So we are beloved of God and saints.  But we are also light. 

 

The things Paul lists are done by those who are in darkness. 

They dwell in darkness. 

They don't like the light. 

 

When we sin against God or someone, we try to then hide it.  We hide them in the darkness.  If there is no light, then no one will see. 

 

But the Scriptures tell us that God is light and He dwells in unapproachable light.  He sees all things.

 

Those who walk in darkness, Paul says, we are not to become partners with them.  We are not to associate with them. 

We are to separate ourselves from them.

 

Paul says, we were at one time darkness, but now we are light in the Lord.  Walk as children of light. For the fruit of light is found in all that is good and right and true. 

 

Walk as children of light.

Take no part in the unfruitful works of darkness.  Rather, he says, expose them.  The way to expose something in the dark is to put a light to it.  We are to expose sin as it hides in the dark. 

 

So Jesus, casting out a demon demonstrates to us that He has done a similar work in us.  We were not demon possessed before we were Christians, but He has in fact come in and made His dwelling in us.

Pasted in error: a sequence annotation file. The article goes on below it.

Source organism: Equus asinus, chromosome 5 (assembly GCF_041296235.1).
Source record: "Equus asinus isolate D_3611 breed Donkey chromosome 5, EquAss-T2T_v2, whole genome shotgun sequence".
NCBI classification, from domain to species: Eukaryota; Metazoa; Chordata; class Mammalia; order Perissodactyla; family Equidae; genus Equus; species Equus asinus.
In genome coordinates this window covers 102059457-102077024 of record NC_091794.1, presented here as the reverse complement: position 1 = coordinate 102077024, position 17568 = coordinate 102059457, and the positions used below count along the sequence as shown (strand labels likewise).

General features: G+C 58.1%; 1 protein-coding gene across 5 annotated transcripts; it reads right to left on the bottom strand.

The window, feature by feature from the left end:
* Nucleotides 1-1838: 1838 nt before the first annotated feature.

So now the life of the Christian is to be such that the presence of Christ is known and felt and outwardly shown. 

 

The bad that is cast out must be replaced with what is good.

 

“A religion empty of religion will prove no safeguard. What alone can keep Satan out is Christ in. Only the new growth casts off the withered leaves.”[4]

 

As beloved of God, Saints, and Light in the world…as swept clean, put in order and indwelt by Christ, let us be what we are.  Let us live as appropriately as the titles bestowed upon us.

 

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In the Name of the Father and of the Son and of the Holy Ghost, Amen.



[1] Ryle, J. C. (1879). Expository Thoughts on Luke (Vol. 2, pp. 26–27). New York: Robert Carter & Brothers.

[2] Ryle, J. C. (1879). Expository Thoughts on Luke (Vol. 2, pp. 26–27). New York: Robert Carter & Brothers.

[3] Ryle, J. C. (1879). Expository Thoughts on Luke (Vol. 2, pp. 26–27). New York: Robert Carter & Brothers.

[4] Excerpt From: Melville Scott. “The Harmony of the Collects, Epistles, and Gospels.” iBooks. https://itun.es/us/YQ09A.l